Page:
Onto our final scenario.

Scenario #4: Ladders on Forklift Forks

Forklift_Safety_Fail_-_Man_Standing_on_Ladder_on_Forks-Resize

      This last picture/scenario is another one that I have seen posted a few times before. Going along with the previous scenario, where we learned (or reaffirmed) that standing on the mast or the forks without the proper attachment is dangerous and a fineable offense from OSHA, propping a ladder up on the forks is more of the same with regards to hazards and "don't do's." First off, there is a stability issue. Wind is a factor, unlevel ground is a factor, the forklift that you no longer control is a factor. In fact, that is ultimately what I want to point out here. As I said, much of what I talked about in the third scenario applies here, however I am able to talk about one additional important factoid related to forklifts and aerial lifts in general, and that is the control of the machine via the operator. One of the biggest reasons scissor lifts were created to begin with is because they allowed for the operator to both drive and elevate themselves without needing a second person. If you had a ladder on top of a truck or van, even if it was 100% stable, you still have to come back down to ground level to move your working platform (the ladder), not to mention the additional hazard of someone else (even if accidentally) can come and move the vehicle while you are suspended in mid-air! These hazards were mitigated by the use of scissor lifts, where we can go up, for example, and fix a light bulb and then while still elevated, we can drive to the next bulb and finish a row in minutes instead of an hour of up, down, drive, up, down, drive, etc. This scenario is harking back to the "old, dangerous days" of having no way of controlling the working platform while elevated. If that ladder gives, you're hurting. If the forklift moves, you're hurting. If the wind picks up, you're hurting. And with no fall protection required on a ladder, you can imagine what the outcome would look like. Again, the use of an industrial scissor lift (industrial because this picture takes place outside) would a great option, or again, a boom lift would suffice. With a boom lift, you could be relatively far away from roads, trees, power lines, etc. and simply extend the boom platform right up to where you need to work, and you have all the control in the moving of both your cage/working platform, and the driving of the machine is also in your hands.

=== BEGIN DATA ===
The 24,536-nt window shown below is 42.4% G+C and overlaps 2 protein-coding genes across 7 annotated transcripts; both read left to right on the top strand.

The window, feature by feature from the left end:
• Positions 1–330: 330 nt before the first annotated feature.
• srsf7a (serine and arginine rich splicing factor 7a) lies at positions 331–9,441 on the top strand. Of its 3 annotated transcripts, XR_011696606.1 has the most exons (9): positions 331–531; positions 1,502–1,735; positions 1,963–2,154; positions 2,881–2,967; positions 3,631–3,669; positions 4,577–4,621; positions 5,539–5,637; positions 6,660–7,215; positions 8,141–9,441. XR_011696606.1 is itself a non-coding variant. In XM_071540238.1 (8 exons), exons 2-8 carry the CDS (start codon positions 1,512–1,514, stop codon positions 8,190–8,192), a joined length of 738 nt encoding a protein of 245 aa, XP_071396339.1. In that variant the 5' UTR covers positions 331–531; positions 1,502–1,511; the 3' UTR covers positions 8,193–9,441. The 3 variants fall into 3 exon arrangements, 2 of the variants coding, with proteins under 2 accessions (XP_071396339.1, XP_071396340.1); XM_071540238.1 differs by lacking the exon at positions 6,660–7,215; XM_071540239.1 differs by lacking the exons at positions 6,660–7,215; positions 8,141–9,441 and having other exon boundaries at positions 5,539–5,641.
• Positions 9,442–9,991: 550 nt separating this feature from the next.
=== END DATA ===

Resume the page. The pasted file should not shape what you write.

Now, I understand that some of these options may set one back more time and/or money. But I assure you the cost of training yourself or your employees properly to use of these machines, or the cost of renting/buying one of these pieces of equipment or an additional lift is leagues below the cost of a settlement, the cost of a life, the cost of a lawsuit, the cost of an OSHA fine, and/or the cost of the worker's compensation paid out to the affected party. There are direct and indirect costs to these, whether you know it or not, that make these the more expensive options! The cost of a rental boom is nothing compared to the millions or even billions (depending on your company) in just indirect costs alone! These are what you don't think of when in the moment and tell an employee or think to yourself, "It'll only take a moment." That moment is all that is needed for an incident to occur and a terrible fate to potentially follow. If you agree, share this article and help promote a good, solid safety culture at your workplace. If you disagree, tell me below why and I will be sure to take some time and discuss your thoughts with you. Thank you for reading!
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If you have a need for aerial lift or forklift training, or any other OSHA-related training, STS is ready to assist you in choosing the right training for your situation. We also offer PPE, air monitoring equipment, fall protection, first aid kits, AEDs, and many things in between! We are available to your company for consulting work, to assist you with any rescue team needs, as well as supplied air trailers available for rent! Contact us below to find out how our blended safety services can assist ANY company with safety or OSHA related needs.

Contact STS Today!

Tags: OSHA, awp training, forklift safety, aerial lift operator training, scissor lift safety, boom lift training, osha safety topics, osha violations

Safety Saves Lives: 6 Times a Hard Hat Saved Someone From Death

Posted by Joshua Fleishman on Tue, Jun 23, 2015 @ 02:34 PM

Hard hats have only been around for about 100 years, and have only been required for about 50. In the very late 19th century mining workers wore leather caps to protect themselves from falling objects. Needless to say, safety was not on the frontline back then. It wasn't until the construction of San Francisco's Golden Gate that a safer environment for the worker was envisioned. This was the first area designated as a "Hard Hat Area" due to part to falling rivets. It was then that the mining helmet was transformed into a durable industrial hard hat. By the 1980's, the hard hat had gone through a few more phases until it became what we know it is now, the standard hard hat. 

safety_training_-_hard_hat_area

With the knowledge of where they came from out of the way, in no particular order, let's look at these 6 times a hard hat saved someone's life.

Story #1:

A 24-year-old man of Miami was working at a construction site, helping move a large sewer pipe via a huge pulley. The cable holding it up broke, and that huge pulley weighing several hundred pounds fell onto the worker's head. He suffered a large cut on his forehead and experienced back, leg, and head pain, but his hard hat prevented him from being severely injured or worse, death. (Source)

Story #2: